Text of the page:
• by rm999 ( 775449 ) on Wednesday December 24, 2008 @04:16PM (#26225715)

    My guess is there will be no lawsuits, because they have a registered trademark. If there are any lawsuits, it would be the likes of Intel bullying Psion out of their actively-used trademark, not the other way around.

  • Re:Jerks. (Score:4, Interesting)

    by frosty_tsm ( 933163 ) on Wednesday December 24, 2008 @04:37PM (#26225861)

    Maybe there wasn't a need until now.

  • by ahecht ( 567934 ) on Wednesday December 24, 2008 @04:51PM (#26225945) Homepage

    I never really liked the "Netbook" name all that much (especially since I use mine more for note taking and word processing, not surfing), and I think "Laptot" fits a whole lot better. Plus, since "Laptots" were African colonial troops in the service of France between 1750 and the early 1900s, it is unlikely to be trademarked.

  • Re:Jerks. (Score:2, Interesting)

    by KDR_11k ( 778916 ) on Wednesday December 24, 2008 @04:56PM (#26225979)

    Their loss, a trademark that becomes a generic term is pretty much lost.

  • by MichaelSmith ( 789609 ) on Wednesday December 24, 2008 @05:27PM (#26226205) Homepage Journal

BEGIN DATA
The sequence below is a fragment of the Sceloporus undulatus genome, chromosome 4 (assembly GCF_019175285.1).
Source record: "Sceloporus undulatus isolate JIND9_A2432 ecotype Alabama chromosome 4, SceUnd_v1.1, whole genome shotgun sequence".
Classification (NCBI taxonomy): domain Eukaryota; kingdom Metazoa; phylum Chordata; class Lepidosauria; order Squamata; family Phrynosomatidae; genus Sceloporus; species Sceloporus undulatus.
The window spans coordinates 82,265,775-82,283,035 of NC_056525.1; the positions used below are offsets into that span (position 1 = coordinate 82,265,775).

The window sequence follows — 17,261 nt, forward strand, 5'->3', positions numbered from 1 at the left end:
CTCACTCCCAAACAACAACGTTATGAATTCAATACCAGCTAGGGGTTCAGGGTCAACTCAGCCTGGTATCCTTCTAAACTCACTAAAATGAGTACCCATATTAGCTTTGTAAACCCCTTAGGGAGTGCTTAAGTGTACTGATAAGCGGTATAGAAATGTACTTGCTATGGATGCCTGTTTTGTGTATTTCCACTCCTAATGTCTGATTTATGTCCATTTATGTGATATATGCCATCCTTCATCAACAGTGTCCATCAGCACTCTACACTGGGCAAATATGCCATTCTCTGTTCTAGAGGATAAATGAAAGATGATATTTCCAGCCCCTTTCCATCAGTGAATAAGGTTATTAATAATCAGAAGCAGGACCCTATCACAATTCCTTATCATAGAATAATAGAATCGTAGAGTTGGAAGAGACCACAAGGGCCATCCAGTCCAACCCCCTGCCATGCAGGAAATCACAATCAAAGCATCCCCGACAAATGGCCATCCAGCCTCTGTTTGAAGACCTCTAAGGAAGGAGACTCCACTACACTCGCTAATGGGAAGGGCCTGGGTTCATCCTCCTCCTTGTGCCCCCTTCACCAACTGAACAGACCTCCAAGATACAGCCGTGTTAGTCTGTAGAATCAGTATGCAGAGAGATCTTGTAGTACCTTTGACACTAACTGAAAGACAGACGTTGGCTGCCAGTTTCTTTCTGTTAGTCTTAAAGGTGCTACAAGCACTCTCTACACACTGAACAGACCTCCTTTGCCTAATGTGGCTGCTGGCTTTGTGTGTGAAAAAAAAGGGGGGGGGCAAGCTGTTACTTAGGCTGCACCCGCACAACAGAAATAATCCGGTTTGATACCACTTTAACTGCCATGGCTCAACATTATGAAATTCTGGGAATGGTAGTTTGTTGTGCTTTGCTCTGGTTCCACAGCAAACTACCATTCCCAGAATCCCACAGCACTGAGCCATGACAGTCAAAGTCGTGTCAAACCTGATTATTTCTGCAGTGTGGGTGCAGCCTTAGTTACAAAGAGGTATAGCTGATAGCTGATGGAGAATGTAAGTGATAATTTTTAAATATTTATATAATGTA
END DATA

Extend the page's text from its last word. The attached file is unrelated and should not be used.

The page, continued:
Cheddar, a class of cheese we all know, is in reality a particular type of cheese, from a particular location (not too far from where I live).

    Cheddar is also much less obvious a term as "netbook".

    Why? Cheddar is a real place. Netbook is a made up (and not very accurate) term.

  • Re:Hormel and Adobe (Score:3, Interesting)

    by Epsillon ( 608775 ) on Wednesday December 24, 2008 @08:40PM (#26227263) Journal

    OPL for a start. It was a surprisingly robust language back in the day, although when I created a stock control reporting app (the Psion dumped its data to a CSV file that was read into dBase for DOS - high tech shit indeed) in OPL on the Psion II (yeah, yeah, get off my lawn you damned kids) access to a UV EPROM eraser was almost mandatory... :o)

    OK, I'm joking. I think it's more likely to be "not pretending it's something it isn't." Small sub-notebooks (and these are not a new idea- the Tosh Libretto [wikipedia.org] was a fair example of the genre, although "cheap" from the SCC acronym was never something you could apply to a Libretto) are either woefully inadequate for anything more than a little web surfing, e-mailing and putzing around with a few productivity apps or just too small to be thermally stable and have decent battery life. I think the reason for the popularity of these devices right now has little to do with the form-factor, as we've established it is not new, but more the parallel proliferation of affordable mobile connectivity. Who the hell wants to lug about a full 7 or 8 lb notebook just to check the twits on twitter?